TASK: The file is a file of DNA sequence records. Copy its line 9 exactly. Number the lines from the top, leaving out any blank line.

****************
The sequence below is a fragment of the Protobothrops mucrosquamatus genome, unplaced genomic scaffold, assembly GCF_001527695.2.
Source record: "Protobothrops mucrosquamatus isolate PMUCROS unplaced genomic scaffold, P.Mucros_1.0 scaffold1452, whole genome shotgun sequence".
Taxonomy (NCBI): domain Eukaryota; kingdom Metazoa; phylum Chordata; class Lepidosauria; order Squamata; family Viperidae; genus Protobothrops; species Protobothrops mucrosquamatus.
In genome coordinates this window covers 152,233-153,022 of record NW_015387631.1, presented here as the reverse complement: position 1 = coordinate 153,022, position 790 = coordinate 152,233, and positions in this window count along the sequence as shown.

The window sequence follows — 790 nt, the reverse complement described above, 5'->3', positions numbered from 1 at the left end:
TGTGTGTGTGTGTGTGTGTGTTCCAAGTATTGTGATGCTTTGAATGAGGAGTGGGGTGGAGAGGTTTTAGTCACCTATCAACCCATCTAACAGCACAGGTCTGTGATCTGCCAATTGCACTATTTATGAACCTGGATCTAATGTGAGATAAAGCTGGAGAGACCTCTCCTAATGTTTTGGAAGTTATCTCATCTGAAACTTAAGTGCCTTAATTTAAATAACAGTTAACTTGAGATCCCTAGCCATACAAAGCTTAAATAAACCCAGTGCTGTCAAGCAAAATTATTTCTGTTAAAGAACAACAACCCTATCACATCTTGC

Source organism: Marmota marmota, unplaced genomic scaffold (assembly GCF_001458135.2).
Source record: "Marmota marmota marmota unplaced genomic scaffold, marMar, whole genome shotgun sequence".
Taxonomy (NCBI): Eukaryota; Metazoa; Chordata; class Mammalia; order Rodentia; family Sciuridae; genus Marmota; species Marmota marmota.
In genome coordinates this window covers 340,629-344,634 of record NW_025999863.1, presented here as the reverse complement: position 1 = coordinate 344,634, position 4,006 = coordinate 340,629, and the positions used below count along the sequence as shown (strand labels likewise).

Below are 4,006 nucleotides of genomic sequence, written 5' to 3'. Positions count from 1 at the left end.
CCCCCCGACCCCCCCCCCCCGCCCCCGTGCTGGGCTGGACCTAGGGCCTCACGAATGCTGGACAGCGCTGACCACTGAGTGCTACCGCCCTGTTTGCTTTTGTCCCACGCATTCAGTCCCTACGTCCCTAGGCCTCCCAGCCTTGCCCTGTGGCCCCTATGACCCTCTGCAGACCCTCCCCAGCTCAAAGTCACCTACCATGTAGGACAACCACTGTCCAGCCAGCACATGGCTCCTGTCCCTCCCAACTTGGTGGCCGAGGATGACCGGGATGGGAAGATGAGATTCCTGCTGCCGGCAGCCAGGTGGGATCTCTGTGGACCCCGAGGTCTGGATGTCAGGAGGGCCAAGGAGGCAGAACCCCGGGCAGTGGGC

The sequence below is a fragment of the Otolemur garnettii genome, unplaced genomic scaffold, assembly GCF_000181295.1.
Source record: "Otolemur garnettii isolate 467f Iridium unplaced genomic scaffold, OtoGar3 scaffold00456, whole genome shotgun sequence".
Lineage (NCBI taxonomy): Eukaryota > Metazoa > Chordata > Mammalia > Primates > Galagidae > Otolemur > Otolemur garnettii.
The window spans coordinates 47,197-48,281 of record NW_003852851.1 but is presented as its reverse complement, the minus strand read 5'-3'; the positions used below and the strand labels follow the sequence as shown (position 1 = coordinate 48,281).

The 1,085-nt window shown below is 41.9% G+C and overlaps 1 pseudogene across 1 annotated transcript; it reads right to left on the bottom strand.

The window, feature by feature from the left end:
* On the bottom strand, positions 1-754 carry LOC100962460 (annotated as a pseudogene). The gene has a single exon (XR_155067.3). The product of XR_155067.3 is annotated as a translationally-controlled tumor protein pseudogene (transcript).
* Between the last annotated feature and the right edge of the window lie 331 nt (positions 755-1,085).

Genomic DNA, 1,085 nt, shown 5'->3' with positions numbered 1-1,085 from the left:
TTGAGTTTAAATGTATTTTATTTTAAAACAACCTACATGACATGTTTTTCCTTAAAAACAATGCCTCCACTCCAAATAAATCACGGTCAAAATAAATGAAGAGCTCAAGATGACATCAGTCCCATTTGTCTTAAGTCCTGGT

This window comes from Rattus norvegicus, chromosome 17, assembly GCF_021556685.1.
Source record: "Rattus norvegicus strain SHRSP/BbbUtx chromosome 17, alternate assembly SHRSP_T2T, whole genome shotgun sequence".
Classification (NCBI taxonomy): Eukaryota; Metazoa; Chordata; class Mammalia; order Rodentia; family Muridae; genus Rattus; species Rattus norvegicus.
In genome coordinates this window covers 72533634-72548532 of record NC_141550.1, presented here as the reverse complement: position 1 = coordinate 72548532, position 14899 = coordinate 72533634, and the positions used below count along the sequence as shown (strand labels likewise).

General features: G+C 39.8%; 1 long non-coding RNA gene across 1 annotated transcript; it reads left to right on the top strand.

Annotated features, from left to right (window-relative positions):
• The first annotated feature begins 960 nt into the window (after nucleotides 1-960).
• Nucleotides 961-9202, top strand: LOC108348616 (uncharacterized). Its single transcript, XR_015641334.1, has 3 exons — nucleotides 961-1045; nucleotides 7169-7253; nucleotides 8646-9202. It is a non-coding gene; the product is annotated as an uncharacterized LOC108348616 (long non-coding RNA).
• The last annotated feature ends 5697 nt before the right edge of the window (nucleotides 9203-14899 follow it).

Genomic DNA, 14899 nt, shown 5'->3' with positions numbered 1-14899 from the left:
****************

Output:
Taxonomy (NCBI): Eukaryota; Metazoa; Chordata; class Mammalia; order Rodentia; family Sciuridae; genus Marmota; species Marmota marmota.